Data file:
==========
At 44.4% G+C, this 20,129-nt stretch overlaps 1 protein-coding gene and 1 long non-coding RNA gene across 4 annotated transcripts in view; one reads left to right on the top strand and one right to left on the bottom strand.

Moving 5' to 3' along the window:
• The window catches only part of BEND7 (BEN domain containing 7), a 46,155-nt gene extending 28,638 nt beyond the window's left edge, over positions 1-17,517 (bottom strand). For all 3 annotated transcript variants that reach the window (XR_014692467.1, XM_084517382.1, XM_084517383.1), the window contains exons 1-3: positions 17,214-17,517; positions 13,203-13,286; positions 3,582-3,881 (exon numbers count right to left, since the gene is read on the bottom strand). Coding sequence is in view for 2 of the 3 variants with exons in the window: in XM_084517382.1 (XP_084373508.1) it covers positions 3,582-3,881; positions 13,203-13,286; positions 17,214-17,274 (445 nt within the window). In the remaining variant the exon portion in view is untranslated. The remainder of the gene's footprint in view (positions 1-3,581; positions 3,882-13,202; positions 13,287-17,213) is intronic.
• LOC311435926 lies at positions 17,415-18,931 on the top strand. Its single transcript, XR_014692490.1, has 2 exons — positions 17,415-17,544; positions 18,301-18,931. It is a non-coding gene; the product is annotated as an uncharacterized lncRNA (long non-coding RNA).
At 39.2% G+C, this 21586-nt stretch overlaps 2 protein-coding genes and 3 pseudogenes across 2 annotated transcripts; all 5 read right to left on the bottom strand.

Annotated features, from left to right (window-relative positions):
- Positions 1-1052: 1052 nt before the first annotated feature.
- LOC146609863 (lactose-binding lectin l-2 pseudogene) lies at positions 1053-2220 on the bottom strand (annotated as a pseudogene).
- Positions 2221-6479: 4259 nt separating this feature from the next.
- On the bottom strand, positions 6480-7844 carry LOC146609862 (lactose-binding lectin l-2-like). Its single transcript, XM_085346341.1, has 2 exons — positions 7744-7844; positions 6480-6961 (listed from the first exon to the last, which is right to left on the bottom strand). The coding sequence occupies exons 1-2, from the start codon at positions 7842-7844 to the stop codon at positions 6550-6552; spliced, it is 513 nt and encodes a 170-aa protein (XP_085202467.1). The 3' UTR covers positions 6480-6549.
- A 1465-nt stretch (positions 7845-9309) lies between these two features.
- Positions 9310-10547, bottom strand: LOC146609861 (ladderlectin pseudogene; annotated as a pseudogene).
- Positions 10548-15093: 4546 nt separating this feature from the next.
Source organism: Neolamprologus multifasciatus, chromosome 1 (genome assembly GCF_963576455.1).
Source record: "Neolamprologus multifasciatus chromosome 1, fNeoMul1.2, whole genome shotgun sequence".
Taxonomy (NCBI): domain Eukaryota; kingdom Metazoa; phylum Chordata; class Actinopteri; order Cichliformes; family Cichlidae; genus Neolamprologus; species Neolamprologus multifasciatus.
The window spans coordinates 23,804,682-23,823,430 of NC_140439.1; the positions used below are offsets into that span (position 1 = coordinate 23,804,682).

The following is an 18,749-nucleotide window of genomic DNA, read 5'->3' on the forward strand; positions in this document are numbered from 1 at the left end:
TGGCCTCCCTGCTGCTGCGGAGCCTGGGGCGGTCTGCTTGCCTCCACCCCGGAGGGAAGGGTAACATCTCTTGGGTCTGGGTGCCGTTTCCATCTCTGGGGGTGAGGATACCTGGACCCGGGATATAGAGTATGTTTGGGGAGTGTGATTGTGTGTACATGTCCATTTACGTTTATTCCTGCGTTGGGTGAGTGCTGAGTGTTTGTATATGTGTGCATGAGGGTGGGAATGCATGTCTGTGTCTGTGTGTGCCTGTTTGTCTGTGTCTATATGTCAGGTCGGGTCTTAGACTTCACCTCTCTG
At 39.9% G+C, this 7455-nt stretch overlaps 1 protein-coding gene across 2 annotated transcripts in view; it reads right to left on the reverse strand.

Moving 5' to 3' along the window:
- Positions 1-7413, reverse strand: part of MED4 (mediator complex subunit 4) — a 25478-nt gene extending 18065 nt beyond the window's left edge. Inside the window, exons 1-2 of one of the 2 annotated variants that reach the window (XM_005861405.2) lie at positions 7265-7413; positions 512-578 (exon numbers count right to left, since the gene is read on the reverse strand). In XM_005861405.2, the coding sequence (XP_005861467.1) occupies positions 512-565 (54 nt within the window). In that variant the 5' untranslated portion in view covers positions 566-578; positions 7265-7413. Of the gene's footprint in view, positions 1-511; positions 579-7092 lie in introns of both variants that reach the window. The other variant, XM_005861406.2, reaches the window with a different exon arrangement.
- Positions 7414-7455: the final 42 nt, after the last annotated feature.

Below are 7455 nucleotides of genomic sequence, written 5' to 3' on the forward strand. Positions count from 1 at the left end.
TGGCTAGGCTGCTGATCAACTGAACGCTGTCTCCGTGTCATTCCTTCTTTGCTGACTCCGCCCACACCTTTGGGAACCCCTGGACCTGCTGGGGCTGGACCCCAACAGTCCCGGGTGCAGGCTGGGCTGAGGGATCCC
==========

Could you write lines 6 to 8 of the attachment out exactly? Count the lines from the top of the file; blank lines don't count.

Annotated features, from left to right (window-relative positions):
- Positions 1-1052: 1052 nt before the first annotated feature.
- LOC146609863 (lactose-binding lectin l-2 pseudogene) lies at positions 1053-2220 on the bottom strand (annotated as a pseudogene).